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Young artists show off their works at TorTim

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Artists Chea Dalin (left) and Thorng Vuthy share space at the TorTim contemporary art gallery to present their work in an exhibition The Flow that began from March 18 and will run until June 18. Photo supplied

Young artists show off their works at TorTim

Two young artists – a painting and a photography artist – share space at the TorTim contemporary art gallery to present their work in an exhibition The Flow that began from March 18 and will run until June 18.

The Flow presents two new works by Chea Dalin called The Boundaries of Life and Jumble Space by Thorng Vuthy.

Using newspaper and oil on canvas, The Boundaries of Life consists of eight colourful contemporary abstract paintings. Each portrays a mouse or cat to reflect the social landscape which has been transformed by a variety of issues.

“All of my work speaks about the reality in our society and what has happened in our country – like corruption, historical problems, the cold war and various issue of environmental destruction,” Dalin tells The Post.

Hailing from Takeo province, the 21-year-old graduated last year from a contemporary art class by Sa Sa Art Projects. Her series of paintings in The Boundaries of Life has been showcased in a graduation exhibition and now at TorTim contemporary art gallery in Tuol Tompoung II.

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Chea Dalin’s The Boundaries of Life has been showcased in a graduation exhibition and now at TorTim contemporary art gallery in Tuol Tompoung II. Photo supplied

“Seven out of my eight painting hold hidden meanings about soil and landscape problem and the last one depicts water pollution,” she says.

Besides having an interest in painting, creativity, history and social injustice, Dalin also practises traditional dance which allowed her to join a Chingay performance in Singapore last year.

Yet Dalin’s focus in the arts is her paintings as she is currently in her junior year at the Royal University of Fine Arts.

In her latest series, she wants to connect the Khmer proverb “The gourd sinks, the broken glass floats” to reflect the unfair treatment that sometimes occurs in society.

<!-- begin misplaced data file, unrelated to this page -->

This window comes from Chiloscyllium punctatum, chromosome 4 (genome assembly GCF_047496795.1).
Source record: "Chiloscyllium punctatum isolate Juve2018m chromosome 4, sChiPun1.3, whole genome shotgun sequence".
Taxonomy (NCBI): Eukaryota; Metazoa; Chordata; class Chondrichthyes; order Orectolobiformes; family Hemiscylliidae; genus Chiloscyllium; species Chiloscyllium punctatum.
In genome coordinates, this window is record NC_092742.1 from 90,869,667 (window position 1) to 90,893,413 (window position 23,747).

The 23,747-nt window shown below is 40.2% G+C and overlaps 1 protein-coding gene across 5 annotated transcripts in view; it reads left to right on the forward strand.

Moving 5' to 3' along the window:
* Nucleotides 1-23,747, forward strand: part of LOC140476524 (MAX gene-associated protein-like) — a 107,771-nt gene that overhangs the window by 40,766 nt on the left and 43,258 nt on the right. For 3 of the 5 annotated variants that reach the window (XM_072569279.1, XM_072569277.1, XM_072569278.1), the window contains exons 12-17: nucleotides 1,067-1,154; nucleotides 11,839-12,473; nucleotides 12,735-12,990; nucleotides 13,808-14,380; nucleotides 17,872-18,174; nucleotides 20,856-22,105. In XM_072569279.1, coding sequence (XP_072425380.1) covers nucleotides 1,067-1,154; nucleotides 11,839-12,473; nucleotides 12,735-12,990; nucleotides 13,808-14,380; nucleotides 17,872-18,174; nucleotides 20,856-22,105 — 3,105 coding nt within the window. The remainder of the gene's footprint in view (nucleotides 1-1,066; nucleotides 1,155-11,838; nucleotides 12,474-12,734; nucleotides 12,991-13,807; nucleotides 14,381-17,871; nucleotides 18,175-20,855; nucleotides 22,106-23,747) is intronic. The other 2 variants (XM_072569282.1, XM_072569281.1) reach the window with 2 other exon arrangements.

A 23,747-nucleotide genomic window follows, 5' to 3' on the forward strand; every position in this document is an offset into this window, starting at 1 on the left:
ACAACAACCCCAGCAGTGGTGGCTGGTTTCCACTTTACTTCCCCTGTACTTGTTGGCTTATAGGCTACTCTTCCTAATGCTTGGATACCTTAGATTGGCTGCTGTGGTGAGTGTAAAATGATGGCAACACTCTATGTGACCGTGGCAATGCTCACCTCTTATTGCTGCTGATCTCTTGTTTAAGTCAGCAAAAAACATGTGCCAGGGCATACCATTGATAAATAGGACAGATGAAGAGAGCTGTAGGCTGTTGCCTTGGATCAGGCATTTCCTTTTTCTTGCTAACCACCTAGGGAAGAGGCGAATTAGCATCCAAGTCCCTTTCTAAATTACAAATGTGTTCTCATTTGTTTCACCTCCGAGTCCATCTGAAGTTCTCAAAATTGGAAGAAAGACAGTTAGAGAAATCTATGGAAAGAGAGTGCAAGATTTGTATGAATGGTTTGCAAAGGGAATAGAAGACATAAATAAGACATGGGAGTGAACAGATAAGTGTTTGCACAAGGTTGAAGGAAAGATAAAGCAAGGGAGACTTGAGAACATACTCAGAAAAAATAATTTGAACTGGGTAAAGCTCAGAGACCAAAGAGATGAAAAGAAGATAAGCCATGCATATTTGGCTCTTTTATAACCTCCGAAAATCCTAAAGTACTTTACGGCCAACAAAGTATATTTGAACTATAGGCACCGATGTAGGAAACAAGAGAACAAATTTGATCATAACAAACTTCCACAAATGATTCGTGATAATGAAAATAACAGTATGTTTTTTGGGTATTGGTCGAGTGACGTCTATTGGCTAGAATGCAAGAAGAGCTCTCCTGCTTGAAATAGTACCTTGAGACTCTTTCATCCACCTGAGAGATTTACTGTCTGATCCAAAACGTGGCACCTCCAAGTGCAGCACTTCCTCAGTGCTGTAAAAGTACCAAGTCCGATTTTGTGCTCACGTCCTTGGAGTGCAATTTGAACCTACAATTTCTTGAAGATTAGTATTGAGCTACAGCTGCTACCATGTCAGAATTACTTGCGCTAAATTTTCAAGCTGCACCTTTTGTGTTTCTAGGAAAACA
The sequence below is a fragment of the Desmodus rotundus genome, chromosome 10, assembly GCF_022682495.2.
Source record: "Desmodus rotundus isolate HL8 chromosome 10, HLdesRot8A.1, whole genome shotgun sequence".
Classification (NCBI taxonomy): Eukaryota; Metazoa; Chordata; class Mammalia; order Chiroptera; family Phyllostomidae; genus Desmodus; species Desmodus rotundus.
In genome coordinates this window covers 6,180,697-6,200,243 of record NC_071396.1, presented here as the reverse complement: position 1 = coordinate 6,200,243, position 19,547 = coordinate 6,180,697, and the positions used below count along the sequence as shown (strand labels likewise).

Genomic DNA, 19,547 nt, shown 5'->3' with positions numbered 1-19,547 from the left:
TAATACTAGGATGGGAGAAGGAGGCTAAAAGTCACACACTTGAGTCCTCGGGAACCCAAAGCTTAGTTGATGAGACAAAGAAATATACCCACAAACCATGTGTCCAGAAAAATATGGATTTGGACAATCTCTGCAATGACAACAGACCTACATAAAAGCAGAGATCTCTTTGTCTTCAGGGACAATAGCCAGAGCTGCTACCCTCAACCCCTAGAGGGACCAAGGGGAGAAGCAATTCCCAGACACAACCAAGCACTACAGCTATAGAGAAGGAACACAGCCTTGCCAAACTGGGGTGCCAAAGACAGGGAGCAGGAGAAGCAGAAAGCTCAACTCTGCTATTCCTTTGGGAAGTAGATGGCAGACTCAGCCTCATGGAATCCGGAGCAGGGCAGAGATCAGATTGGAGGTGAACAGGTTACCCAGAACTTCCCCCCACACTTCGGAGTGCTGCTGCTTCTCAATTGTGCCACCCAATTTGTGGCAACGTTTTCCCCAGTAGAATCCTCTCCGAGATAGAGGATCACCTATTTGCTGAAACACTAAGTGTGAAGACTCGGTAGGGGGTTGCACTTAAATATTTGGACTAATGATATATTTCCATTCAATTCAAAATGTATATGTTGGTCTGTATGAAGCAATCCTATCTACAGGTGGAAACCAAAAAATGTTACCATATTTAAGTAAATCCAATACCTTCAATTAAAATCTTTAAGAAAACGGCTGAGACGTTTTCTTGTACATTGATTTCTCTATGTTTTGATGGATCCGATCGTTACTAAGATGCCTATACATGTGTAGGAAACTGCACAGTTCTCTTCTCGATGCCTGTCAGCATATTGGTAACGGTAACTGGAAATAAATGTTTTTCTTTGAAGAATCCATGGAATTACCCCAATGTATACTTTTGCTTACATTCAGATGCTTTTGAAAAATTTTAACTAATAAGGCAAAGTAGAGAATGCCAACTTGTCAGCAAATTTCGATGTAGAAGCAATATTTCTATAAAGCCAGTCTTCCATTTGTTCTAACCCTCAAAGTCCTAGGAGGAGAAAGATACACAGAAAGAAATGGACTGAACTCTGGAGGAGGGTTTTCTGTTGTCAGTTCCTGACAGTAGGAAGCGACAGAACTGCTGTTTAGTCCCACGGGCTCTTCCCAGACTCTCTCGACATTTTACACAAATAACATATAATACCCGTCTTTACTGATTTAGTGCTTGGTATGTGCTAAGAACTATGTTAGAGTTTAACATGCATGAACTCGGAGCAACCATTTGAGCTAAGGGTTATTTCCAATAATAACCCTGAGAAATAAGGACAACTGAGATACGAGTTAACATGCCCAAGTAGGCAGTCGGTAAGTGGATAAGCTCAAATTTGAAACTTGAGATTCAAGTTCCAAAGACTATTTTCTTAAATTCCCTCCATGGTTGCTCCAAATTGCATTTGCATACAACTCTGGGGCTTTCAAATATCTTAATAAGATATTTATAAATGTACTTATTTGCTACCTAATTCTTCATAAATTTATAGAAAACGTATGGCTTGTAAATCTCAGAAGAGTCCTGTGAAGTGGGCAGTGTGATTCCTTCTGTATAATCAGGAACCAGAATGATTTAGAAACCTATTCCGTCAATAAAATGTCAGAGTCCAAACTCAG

“My paintings highlight social issues which well-educated people ignore or give less value to. Sometimes, lesser educated people are good at pleasing or flattering others which is wrong too. It is also a matter of selfishness when people only favour those of their ilk while remaining inconsiderate to others.

“The power and desire to make people change their sense of reasoning, forgetting to respect others, harming the poor, abusing natural resources . . . these are the things that drive me. This is a constant flow of grief in our society,” she says.

Sharing the gallery space is artistic photography by Thorng Vuthy called Jumble Space. His 13 photographs are inspired by floating and flying objects. He creates pictures to draw attention to what is being overlooked in everyday lives.

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In Thorng Vuthy's Jumble Space series, his work raises about food safety and the inevitable import of food products as locals farms and factories are still incapable of sufficient production for the local market. Photo supplied

The 30-year-old says: “My pictures which depict fruits, vegetables, seafood and meat from an animal injected with drugs. This holds an important message about food safety and health.

“I urge people to reconsider their food choices and try to avoid those that contain harmful chemicals. Unhealthy food is very dangerous for consumers’ health.”

Born to the family of traditional Khmer art smiths, Vuthy grew up in his hometown in Kandal province and moved from there to Phnom Penh to pursue his university education.

Earning a bachelor’s degree in information technology, he is currently working as a graphic designer and independent photographer. He started his photography school in 2013 and has been a photography scholarship student at Studio Image and Sa Sa Art Project.

He has joined many photo workshops like Canon Photo Clinic, Phnom Penh Photo Festival Intersection, and the Studio Images photo exhibition with French artists. His photography mostly encompasses the contemporary, documentary, conceptual and minimal.

In his Jumble Space series, his work not only raises awareness about food safety but also the inevitable import of food products as local farms and factories are still incapable of sufficient production for the local market.

“I wanted to bring up the issues of vegetables, fruits and meat which are imported to meet our demand. The greater flow of imports has an impact on our living environment, such as the plastic packaging and chemicals in these foods,” he says.

To find out more about the two young artists and their contemporary work, The Flow exhibition is at TorTim contemporary art gallery is initiated by four young Cambodians from different fields, who aim to promote Cambodian artists.

The Gallery also has a cafe that offers a range of drinks and menu of tasty home-style meals and homemade desserts.

It is located at 181, street 426, Tuol Tompoung II, Phnom Penh.

Content image - Phnom Penh Post
In Thorng Vuthy's Jumble Space series, his work raises about food safety and the inevitable import of food products as locals farms and factories are still incapable of sufficient production for the local market. Photo supplied

Content image - Phnom Penh Post

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